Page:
"With this decision, the conservative majority of the Supreme Court shows how extreme it is, how far removed they are from the majority of this country," Biden said a couple hours after the ruling was released on June 24. "They have made the United States an outlier among developed nations in the world."

How far removed is the Supreme Court from the majority in this country? If we start with the amount of legal education, the gulf between does seem obvious. But Biden surely meant the Court's attitude toward abortion, even though the Court was faced with ruling on what U.S. law says about abortion, and not how to transform popular American attitudes into national law.

And how had the Court "made the United States an  outlier among developed nations of the world"? PolitiFact has published items showing it at least understands that abortion law varies widely among comparably developed nations. If it's "Half True" that "'39 out of 42 (countries) in Europe have more restrictive abortion laws' than Mississippi" then how is PolitiFact supposed to pull Biden's fat out of the fire on this one?

PolitiFact called in the Spin Team (our term!) of Madison Czopek and Tom Kertscher. The team developed a PolitiFantastic interpretation of Biden's claim:

While the high court’s decision leaves in place state laws that permit abortion, it removes the national right to an abortion — something that is widely guaranteed by laws or court rulings in other developed nations.

So ... President Biden was just saying that Court made the United States, home of the 10th amendment, an outlier on the basis of  its newfound lack of an explicit or de facto national abortion access law?

But what other developed nations have something like the 10th amendment in their constitutions? If they lack such a thing then isn't this a pointless exercise? The U.S. is an outlier because of the structure of its federalist system, not simply because of the Court.

Damn those torpedoes! PolitiFact's going full speed ahead!

Would you believe ...

... no mention of 'federalism'?

PolitiFact came oh-so-close to unraveling the mystery of the missing federal law setting abortion policy nationally in the United States:

The high court ruled 6-3 to uphold a restrictive Mississippi law and 5-4 to reverse Roe, with the majority opinion saying "the Constitution makes no express reference to a right to obtain an abortion." The decision ended nearly 50 years of federally protected access to abortion and returned power to individual states to set their own laws.

That means access to abortion varies widely in the U.S.

 Correct, PolitiFact. It's almost like the European Union that way.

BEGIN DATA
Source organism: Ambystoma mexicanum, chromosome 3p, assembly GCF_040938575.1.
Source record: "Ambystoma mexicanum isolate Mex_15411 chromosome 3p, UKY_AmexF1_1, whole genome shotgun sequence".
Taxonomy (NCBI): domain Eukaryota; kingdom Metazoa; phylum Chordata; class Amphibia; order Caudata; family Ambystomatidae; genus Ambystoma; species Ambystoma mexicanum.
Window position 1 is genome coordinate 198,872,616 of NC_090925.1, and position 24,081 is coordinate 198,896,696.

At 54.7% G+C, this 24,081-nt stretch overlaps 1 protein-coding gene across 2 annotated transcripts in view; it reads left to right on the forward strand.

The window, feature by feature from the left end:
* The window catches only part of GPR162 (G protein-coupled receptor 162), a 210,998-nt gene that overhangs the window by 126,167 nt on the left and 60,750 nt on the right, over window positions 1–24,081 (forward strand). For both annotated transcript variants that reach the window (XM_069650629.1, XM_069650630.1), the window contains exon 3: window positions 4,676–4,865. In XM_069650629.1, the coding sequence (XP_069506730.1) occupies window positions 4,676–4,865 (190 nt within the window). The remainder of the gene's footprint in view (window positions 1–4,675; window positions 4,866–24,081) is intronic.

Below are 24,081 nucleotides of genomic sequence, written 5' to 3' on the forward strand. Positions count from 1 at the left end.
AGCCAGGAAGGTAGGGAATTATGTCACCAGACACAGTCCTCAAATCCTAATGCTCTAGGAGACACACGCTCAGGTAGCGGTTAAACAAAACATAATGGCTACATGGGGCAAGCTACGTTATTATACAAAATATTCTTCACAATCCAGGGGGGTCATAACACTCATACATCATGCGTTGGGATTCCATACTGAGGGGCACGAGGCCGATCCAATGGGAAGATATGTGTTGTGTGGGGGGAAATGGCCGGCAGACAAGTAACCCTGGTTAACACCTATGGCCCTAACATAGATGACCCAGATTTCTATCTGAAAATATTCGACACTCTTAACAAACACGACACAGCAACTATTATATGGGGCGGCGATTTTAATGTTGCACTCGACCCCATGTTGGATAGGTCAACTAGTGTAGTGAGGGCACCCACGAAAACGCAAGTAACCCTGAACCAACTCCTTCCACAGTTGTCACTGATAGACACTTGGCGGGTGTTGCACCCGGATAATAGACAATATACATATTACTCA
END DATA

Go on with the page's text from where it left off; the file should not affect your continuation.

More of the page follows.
In the EU, Malta is the only country where abortion is still completely prohibited. But Poland has a near-total ban in place, and many EU states have a range of legal barriers to abortion, such as mandatory counselling, waiting periods between a request and the abortion, third party consent, low upper time limits and limited legal grounds that force many women to travel to other countries, and all the increased restrictions on travel due to Covid-19, especially where access to abortion pills and self-managed abortion have not been made available.

 It's going to be really something when these fact checkers discover the concept of federalism.

... 'developed nations' don't need to be restricted to just the G7?

PolitiFact cleverly removed Malta and Poland from the "developed nations" list by restricting that list to the G7:

Developed nations consisting of the world’s leading economies are sometimes referred to as the G7, or the Group of Seven, which includes the U.S. and six other industrialized nations. Unlike the U.S., those six have national laws or court decisions that allow access to abortion, with various restrictions.

Would you believe PolitiFact has no consistent history of confining "developed nations" to the G7?

... 'Great Britain' as a G7 nation?

Would you believe Great Britain isn't listed as a G7 nation even though PolitiFact includes "Great Britain" on its list?

Would you believe that Great Britain isn't the same thing as the United Kingdom with respect to abortion law?

Great Britain technically refers to the main British island, made up of England, Scotland and Wales. "Great Britain" is sometimes used as a synonym for the United Kingdom, but if PolitiFact meant it that way then it should have pointed out that the U.K. only passed a law later resulting in liberalized abortion law in Northern Ireland in 2019.

"U.K." literally means "The United Kingdom of Great Britain and Northern Ireland."